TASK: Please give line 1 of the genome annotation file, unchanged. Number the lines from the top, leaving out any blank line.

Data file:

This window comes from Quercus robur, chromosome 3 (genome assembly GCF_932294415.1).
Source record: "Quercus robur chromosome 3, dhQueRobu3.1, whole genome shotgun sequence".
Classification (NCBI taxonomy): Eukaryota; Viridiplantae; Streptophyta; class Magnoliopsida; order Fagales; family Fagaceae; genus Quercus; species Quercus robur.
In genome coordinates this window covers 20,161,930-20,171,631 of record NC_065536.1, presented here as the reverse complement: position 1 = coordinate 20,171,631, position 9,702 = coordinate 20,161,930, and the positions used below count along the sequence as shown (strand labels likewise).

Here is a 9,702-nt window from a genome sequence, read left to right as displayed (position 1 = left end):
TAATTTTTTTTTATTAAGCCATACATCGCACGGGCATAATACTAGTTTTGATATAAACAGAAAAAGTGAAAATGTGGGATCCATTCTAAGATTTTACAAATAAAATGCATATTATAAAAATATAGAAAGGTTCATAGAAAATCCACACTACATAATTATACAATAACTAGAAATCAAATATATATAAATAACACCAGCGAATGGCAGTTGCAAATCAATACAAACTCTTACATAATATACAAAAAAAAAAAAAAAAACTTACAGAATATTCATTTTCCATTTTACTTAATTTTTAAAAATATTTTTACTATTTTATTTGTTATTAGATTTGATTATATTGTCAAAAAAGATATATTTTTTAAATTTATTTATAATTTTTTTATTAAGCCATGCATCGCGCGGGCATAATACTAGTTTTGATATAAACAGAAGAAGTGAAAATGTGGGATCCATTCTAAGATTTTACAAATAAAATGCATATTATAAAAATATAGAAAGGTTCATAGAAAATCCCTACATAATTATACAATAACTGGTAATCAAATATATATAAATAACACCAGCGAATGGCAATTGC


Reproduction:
This window comes from Quercus robur, chromosome 3 (genome assembly GCF_932294415.1).